Climate change in ocean water may impact mangrove dispersal
International research led by Dr. Tom Van der Stocken of the VUB Biology Department examined 21st century changes in ocean-surface temperature, salinity, and density, across mangrove forests worldwide. The study suggests that changes in surface-ocean density may impact the dispersal patterns of widely distributed mangroves species, and more likely so in the Indo-West Pacific region, the primary hotspot of mangrove diversity. The study is published in Nature Climate Change.
"Climate change affects sea-surface density via changes in temperature and salinity. Since propagules of widely distributed mangroves species have densities near that of seawater, changes in ocean density hold implications for oceanic dispersal of mangroves. Whether mangrove propagules float or sink depends on the difference between the densities of the propagules and that of the surrounding water," says Van der Stocken, Marie Skłodowska-Curie Postdoctoral Scholar at Vrije Universiteit Brussel, and research affiliate at the NASA Jet Propulsion Laboratory.
"It is expected that warming winter temperatures and sea level rise will impact the distribution of these carbon-rich forests, but changes in surface-ocean properties might also influence distributional patterns through dispersal."
Mangroves are highly productive intertidal forests that occur along tropical, subtropical, and some temperate coasts. They support a broad variety of ecosystem goods and services and have an important place on the international climate mitigation and adaptation agenda. However, at the same time, these intertidal forests are strongly impacted by human activities and subjected to climate-driven changes in the marine, terrestrial and atmospheric processes to which they are tightly linked. While previous studies have focused on the potential impact of sea-level rise, altered precipitation regimes, and increasing temperature and storm frequency on mangrove ecosystems, the potential effects of climate-driven changes in seawater properties had not been considered.
Van der Stocken says that "this is surprising, as the ocean is the primary dispersal medium of this 'sea-faring' coastal vegetation and dispersal is a key process that governs a species' response to climate change by changing its geographical range."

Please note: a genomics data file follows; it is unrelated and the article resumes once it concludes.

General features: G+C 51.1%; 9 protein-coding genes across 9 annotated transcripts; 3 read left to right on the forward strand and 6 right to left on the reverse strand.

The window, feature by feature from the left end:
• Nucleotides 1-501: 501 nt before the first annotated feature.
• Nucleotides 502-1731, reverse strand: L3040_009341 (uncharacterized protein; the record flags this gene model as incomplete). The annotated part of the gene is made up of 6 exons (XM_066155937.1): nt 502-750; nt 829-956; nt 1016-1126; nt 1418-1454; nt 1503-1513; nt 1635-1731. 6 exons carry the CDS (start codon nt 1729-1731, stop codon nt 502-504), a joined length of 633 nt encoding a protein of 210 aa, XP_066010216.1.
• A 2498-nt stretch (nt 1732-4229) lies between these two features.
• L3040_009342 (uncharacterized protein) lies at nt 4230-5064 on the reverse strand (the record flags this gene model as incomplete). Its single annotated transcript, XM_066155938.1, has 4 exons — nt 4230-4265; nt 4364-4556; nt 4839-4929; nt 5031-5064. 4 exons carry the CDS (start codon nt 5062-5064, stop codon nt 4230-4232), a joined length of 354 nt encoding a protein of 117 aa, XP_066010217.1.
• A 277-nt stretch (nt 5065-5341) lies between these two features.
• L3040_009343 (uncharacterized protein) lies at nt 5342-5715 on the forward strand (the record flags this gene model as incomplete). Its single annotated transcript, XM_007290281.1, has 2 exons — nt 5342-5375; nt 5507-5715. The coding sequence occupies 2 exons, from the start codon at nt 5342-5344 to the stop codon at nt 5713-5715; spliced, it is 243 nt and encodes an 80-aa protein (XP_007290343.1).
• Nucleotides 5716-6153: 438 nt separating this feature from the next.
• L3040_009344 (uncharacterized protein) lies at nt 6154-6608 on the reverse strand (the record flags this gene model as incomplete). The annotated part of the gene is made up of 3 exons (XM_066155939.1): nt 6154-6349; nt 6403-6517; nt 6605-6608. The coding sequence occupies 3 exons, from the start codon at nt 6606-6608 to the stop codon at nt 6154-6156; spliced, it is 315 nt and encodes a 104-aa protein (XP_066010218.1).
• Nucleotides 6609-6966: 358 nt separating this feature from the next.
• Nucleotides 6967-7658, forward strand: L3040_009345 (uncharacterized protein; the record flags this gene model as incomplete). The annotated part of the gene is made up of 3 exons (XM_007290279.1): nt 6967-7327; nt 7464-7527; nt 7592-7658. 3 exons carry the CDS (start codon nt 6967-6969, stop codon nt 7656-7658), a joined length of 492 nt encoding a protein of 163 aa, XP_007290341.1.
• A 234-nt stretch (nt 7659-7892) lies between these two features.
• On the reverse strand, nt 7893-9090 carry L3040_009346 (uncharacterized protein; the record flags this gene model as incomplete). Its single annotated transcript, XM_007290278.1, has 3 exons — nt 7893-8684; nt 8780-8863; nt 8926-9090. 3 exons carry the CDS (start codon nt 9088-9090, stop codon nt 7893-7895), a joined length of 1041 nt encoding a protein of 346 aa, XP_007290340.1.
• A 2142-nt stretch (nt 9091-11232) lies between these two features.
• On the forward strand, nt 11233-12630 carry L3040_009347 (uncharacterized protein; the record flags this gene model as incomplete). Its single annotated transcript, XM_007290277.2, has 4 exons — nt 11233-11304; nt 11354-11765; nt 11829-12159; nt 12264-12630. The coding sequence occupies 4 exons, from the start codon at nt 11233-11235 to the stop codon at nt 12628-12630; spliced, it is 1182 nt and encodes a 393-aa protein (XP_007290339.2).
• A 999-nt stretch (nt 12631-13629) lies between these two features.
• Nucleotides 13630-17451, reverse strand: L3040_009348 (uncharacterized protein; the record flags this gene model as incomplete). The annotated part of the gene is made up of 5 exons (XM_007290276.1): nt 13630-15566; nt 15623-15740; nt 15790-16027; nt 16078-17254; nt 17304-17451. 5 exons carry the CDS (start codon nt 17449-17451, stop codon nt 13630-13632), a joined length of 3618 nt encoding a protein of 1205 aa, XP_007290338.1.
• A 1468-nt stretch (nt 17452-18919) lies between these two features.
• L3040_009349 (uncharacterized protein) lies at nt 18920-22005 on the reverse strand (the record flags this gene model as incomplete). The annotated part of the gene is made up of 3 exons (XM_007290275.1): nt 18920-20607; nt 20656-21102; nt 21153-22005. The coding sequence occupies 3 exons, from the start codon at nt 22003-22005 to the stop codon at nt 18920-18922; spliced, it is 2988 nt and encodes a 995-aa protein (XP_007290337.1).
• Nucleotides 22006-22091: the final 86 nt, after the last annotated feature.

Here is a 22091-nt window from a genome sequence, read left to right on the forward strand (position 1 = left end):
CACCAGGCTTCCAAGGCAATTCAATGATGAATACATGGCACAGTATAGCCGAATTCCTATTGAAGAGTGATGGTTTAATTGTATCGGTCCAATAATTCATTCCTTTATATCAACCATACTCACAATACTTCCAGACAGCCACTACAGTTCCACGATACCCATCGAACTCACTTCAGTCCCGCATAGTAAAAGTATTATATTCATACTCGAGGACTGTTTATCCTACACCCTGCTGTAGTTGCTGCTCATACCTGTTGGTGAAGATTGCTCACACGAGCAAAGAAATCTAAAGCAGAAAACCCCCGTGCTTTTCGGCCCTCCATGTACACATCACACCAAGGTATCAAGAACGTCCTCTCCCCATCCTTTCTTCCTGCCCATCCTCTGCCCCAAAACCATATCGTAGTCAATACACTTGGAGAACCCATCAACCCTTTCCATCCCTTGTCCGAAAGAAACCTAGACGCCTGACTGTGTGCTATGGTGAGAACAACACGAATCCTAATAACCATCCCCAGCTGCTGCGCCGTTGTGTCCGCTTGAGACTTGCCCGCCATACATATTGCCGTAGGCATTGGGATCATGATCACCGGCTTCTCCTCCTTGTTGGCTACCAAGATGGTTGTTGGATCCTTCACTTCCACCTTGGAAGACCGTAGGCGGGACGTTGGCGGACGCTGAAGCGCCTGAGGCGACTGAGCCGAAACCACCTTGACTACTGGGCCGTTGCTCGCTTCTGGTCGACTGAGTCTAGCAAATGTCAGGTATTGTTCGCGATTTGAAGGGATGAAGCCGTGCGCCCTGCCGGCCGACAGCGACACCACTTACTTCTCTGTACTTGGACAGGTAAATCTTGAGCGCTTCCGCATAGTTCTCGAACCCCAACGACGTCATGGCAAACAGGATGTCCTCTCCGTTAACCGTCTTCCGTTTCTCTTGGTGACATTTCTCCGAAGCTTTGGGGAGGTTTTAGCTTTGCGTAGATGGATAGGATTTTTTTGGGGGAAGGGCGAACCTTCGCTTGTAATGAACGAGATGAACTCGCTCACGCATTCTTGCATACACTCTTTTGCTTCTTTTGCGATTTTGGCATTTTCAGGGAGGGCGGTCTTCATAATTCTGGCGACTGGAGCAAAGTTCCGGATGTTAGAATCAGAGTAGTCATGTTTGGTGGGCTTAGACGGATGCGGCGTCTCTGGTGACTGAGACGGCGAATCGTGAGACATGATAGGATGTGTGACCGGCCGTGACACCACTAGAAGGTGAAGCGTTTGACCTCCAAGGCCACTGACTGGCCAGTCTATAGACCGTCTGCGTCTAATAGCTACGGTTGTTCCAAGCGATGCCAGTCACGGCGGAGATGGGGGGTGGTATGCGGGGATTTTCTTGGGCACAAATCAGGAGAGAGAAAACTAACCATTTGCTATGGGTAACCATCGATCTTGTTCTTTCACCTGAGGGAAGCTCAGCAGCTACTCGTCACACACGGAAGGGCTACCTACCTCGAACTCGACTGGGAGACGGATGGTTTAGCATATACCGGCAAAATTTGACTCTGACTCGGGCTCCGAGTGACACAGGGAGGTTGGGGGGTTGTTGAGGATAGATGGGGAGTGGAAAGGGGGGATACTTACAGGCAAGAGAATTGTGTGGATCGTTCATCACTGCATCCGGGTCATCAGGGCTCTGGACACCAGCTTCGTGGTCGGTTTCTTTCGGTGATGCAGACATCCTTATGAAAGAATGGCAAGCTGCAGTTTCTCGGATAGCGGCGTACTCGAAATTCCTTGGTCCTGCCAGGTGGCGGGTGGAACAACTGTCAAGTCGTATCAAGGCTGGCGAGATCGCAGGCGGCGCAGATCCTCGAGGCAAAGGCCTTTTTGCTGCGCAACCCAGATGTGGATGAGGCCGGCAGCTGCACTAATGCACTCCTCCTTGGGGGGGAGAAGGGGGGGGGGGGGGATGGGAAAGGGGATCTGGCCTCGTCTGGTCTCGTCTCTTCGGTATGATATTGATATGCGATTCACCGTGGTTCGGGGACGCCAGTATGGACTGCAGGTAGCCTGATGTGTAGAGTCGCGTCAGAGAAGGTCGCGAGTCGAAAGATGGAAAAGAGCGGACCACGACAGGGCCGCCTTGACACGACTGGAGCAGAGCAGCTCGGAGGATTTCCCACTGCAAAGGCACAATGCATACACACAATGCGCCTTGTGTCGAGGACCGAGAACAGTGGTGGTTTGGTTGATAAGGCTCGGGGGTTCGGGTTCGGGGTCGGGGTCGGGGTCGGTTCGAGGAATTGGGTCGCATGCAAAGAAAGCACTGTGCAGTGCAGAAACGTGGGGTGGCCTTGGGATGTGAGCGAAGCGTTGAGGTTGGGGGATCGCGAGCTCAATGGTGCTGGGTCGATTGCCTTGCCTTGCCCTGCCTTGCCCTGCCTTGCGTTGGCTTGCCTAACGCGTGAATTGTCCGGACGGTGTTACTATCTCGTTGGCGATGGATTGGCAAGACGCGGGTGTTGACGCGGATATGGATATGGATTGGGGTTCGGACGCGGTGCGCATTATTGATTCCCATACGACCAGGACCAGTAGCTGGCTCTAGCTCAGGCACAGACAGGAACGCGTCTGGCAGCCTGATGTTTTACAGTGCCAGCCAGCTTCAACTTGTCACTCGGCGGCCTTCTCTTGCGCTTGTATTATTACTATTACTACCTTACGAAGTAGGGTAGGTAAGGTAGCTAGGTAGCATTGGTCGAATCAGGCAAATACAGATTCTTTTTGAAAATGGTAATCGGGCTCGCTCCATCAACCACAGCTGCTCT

The paper, "Mangrove dispersal disrupted by projected changes in global seawater density", is co-authored by VUB professors Bram Vanschoenwinkel and Nico Koedam, and in collaboration with the Moss Landing Marine Laboratories (MLML) and the University of California, Los Angeles (UCLA). The team made use of present and future sea-surface temperature and salinity data from the Bio-ORACLE database developed at Ghent University, and derived sea-surface density estimates from these data using the UNESCO EOS-80 equation of state polynomial for seawater.
"Our study provides evidence that the density of surface-ocean waters along mangrove forests will decrease by the end of the 21st century, and a factor of two larger in the Indo-West Pacific region than in the Atlantic East Pacific," says Koedam.
"It is important to note that our study uses present and future environmental conditions based on monthly averages and that the actual variability in sea-surface density around these mean values could be higher than that predicted in this study," adds Vanschoenwinkel.
Van der Stocken concludes that "there is still uncertainty on exactly how the projected changes in seawater density will impact realized mangrove dispersal in different parts of the world and more research is needed regarding the biological response of mangroves to climate-driven changes in surface-water properties. In this study, we took advantage of marine data layers to fill this gap, and we hope that our study will help to inspire new research that will quantify the effects of changes in the properties of the ocean surface on propagule floating periods, dispersal, and connectivity."